Litchfield County Goes Solar

As we enter 2020, sustainability has emerged as one of the most important goals of many places around the world, including in Litchfield, Connecticut. According to the U.S. Energy Information Administration, renewable energy currently accounts for 11% of primary energy consumption in the nation, with solar making up 8% of that total. This renewable energy production, usage, and consumption is at an all-time high and reflects the global move towards sustainable energy production.
Litchfield County has been looking to improve its facilities to become more environmentally friendly. On November 18, 2019, the Litchfield selectmen began drafting a plan to install solar panels in multiple locations in Litchfield County, and voters at the Litchfield town meeting unanimously approved the plan in December.
Litchfield currently purchases energy from independent sources of solar power at a price of 16.5 cents per kilowatt-hour. An agreement to install solar arrays with Smart Roofs Solar of Monroe will allow future energy purchases to be made at the lower price of 13.1 cents per kilowatt-hour from Madison Energy Holdings.
Under the new arrangement, solar arrays will be installed on the roofs of Center School, carports at Litchfield Intermediate School, and Litchfield High and Middle Schools. This project is estimated to generate 96% of the energy used by Litchfield schools and save $125,000 for the schools over the next 30 years. The construction of the solar arrays is expected to begin this spring at the high and middle schools, and this summer at the Intermediate and Center schools.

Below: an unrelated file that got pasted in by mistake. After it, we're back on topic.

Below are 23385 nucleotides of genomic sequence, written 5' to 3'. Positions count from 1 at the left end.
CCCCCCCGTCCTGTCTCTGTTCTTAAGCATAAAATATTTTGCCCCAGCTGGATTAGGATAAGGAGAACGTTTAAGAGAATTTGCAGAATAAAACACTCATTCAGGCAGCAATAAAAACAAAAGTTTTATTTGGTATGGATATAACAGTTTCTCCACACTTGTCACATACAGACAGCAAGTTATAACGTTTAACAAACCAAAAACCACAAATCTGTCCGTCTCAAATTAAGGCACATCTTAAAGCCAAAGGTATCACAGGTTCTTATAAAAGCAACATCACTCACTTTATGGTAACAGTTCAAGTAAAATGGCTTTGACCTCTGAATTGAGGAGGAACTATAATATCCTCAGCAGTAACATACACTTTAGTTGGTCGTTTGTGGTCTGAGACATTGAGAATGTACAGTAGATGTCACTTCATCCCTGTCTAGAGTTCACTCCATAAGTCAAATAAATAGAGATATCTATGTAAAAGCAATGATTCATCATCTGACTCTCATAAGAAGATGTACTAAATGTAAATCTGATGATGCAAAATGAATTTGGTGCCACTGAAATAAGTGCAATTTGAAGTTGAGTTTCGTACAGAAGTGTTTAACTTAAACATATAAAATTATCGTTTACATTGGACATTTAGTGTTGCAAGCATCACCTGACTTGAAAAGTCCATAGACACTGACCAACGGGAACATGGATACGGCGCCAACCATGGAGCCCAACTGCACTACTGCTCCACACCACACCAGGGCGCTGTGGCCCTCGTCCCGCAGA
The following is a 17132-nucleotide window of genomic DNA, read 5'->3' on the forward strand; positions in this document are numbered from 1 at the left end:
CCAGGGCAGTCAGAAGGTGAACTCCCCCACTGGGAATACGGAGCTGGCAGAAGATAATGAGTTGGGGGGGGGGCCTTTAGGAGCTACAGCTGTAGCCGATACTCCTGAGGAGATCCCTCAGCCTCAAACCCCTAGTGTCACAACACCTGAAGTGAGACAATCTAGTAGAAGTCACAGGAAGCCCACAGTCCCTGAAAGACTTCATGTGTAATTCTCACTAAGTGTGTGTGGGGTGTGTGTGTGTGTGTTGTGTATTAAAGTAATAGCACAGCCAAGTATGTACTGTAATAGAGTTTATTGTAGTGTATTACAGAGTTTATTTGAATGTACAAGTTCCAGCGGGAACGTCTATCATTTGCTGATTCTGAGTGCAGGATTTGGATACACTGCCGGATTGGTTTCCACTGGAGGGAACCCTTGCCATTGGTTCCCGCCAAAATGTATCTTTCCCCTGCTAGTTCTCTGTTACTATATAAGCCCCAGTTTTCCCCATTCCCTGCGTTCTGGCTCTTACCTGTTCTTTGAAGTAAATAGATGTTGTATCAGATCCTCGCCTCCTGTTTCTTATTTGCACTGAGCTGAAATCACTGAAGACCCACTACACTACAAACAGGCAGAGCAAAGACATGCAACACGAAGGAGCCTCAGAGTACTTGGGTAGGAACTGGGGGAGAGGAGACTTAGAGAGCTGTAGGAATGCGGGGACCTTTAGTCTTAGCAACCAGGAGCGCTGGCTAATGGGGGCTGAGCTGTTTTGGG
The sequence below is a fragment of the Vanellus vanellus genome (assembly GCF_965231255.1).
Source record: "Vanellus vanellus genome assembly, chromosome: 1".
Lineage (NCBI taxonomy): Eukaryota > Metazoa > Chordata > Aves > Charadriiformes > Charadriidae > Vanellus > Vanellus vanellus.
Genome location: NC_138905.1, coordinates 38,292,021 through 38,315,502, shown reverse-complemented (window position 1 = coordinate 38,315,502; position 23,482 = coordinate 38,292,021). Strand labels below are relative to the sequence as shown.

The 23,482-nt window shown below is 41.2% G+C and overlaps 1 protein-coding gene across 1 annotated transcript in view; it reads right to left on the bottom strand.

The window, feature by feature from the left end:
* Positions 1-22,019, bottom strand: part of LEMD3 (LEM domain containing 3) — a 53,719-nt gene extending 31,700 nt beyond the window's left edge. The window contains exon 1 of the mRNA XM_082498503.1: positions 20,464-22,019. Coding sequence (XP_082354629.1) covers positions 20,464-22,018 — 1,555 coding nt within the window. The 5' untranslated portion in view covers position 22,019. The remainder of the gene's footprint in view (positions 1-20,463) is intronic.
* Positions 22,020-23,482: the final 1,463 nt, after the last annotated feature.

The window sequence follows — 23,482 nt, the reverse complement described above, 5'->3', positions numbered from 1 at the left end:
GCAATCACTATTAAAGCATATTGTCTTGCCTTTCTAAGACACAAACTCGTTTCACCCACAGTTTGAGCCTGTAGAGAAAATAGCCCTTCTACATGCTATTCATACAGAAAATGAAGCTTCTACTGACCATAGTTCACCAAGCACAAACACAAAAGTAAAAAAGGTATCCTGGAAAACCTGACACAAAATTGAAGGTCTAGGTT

The Board of Directors at Litchfield Community Center also chose to make its facilities more sustainable by installing a 38-kilowatt solar system on the roof of the Community Center. This system, created by Earthlight Technologies, is predicted to produce 94% of the Center’s energy annually.
Hotchkiss currently has two solar arrays on campus – at the Grange at Fairfield Farm and on the ‘49 Fields, which generates 33% of the Mars Athletic Center’s electricity. The school has set a goal of achieving carbon neutrality by 2020, and students can look forward to new developments on this topic.